Conceptual research is that related to some abstract idea(s) or theory. It is generally used by philosophers and thinkers to develop new concepts or to reinterpret existing ones. On the other hand, empirical research relies on experience or involves observation alone, often without due regard for system and theory. It is a data-based research, with analyses coming up with conclusions, which are capable of being verified by observation or experiment. We can also call it as ‘experimental type of research. In such a research it is necessary to get at facts at the firsthand, at their source, and actively to go about doing certain things to usually stimulate the production of the desired information. In such a research, the researcher must first provide himself with a working hypothesis or guess as to the probable results. He then works to get enough facts (data) to prove or disprove his hypothesis. He then sets up his experimental designs, which he thinks will manipulate the persons or the materials concerned so as to bring forth the desired information. Such research is thus, characterized by the experimenter’s control over the variables under study and his deliberate manipulation of one of them to study its effects. Empirical research is appropriate when proof is sought that certain variables affect other variables in some way. Evidence gathered through experiments or empirical studies is today considered to be the most powerful support possible for a given hypothesis.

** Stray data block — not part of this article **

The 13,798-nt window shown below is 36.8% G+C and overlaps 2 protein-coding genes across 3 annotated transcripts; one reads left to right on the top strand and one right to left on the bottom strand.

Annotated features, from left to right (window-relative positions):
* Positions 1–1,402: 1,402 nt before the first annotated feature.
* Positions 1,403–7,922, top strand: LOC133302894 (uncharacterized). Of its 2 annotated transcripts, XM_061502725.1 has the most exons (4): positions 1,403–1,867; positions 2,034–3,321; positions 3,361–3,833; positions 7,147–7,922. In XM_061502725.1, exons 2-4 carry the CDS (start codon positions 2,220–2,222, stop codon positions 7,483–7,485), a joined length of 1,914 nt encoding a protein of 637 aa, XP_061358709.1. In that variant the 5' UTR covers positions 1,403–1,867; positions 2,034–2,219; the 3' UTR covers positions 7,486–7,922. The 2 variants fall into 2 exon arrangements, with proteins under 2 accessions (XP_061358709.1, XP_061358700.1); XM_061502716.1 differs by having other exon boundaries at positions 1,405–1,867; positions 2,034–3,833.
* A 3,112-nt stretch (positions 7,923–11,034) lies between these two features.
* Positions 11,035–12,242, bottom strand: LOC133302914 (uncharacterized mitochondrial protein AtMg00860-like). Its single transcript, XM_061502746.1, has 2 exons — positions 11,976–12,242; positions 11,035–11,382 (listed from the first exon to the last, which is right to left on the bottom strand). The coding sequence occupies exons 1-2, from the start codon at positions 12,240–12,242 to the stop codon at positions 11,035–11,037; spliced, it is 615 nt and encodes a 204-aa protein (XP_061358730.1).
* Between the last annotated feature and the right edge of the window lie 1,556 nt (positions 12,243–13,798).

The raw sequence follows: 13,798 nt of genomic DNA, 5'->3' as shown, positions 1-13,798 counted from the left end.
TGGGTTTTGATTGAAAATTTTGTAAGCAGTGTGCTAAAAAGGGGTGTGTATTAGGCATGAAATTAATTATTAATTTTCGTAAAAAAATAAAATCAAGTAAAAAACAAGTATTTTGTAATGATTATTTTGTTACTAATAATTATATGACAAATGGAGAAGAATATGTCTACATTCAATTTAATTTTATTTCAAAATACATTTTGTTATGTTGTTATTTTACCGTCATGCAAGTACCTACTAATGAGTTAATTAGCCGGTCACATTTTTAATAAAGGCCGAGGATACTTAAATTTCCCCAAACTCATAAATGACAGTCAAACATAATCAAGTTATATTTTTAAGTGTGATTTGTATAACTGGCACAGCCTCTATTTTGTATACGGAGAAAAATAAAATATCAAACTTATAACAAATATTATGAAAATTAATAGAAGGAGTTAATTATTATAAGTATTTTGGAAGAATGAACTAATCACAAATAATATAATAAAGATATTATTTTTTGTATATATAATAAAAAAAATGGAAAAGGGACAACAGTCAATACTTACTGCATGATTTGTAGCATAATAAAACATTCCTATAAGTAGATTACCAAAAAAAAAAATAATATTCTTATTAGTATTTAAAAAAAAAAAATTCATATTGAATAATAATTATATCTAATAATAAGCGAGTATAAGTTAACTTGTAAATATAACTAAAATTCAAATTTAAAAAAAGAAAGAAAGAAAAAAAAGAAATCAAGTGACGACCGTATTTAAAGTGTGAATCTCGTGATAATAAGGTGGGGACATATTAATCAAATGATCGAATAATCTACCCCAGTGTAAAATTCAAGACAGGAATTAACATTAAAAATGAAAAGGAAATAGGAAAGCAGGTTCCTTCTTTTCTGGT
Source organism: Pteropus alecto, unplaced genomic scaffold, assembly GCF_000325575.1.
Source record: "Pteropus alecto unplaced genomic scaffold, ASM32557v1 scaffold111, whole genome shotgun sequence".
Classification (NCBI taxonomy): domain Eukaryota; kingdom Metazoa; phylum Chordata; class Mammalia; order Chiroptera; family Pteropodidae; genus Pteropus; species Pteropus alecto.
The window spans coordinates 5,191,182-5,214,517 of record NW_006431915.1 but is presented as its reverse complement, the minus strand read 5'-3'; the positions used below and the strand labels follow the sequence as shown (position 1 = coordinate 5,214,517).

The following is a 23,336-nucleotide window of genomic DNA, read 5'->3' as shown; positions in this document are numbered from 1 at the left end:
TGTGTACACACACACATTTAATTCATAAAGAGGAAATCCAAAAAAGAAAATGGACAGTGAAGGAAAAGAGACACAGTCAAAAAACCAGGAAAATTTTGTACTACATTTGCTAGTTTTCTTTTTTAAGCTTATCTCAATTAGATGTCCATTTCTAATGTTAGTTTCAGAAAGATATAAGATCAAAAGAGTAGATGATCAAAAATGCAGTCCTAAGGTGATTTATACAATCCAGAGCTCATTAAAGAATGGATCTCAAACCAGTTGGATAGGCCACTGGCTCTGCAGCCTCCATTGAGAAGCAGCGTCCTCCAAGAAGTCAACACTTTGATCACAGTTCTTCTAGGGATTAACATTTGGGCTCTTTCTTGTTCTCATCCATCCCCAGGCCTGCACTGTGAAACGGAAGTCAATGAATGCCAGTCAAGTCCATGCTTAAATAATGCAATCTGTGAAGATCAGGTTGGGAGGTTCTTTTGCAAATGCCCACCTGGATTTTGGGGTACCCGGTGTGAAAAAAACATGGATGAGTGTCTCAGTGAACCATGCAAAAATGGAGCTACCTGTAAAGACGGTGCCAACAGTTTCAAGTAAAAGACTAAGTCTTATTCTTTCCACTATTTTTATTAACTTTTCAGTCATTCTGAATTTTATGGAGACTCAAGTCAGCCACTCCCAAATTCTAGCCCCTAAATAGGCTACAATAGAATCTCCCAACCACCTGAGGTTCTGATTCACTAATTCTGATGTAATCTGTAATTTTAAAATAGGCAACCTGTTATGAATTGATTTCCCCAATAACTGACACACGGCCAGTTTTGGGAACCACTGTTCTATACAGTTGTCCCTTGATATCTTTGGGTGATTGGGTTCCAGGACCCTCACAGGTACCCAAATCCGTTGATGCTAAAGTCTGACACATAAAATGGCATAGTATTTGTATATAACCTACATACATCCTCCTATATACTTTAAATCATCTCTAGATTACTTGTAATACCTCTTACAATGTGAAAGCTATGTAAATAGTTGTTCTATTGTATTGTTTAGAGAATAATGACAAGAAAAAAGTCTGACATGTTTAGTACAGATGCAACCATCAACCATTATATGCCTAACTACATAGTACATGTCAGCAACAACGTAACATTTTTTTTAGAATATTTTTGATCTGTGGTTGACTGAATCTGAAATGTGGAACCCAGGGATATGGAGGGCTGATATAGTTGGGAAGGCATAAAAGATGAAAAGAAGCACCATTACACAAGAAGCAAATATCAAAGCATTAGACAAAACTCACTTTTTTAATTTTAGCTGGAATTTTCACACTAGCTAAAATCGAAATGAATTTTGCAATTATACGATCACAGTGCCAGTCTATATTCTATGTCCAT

Exploratory research usually provides qualitative data. Exploratory research provides greater understanding of a concept or crystallizes a problem rather than providing precise measurement. The focus of such qualitative research is not on numbers but on words on observations: stories, visual portrayals, meaningful characterizations, interpretations and other expressive descriptions. Exploratory research may be single research investigation or a series of informal studies intend to provide background information.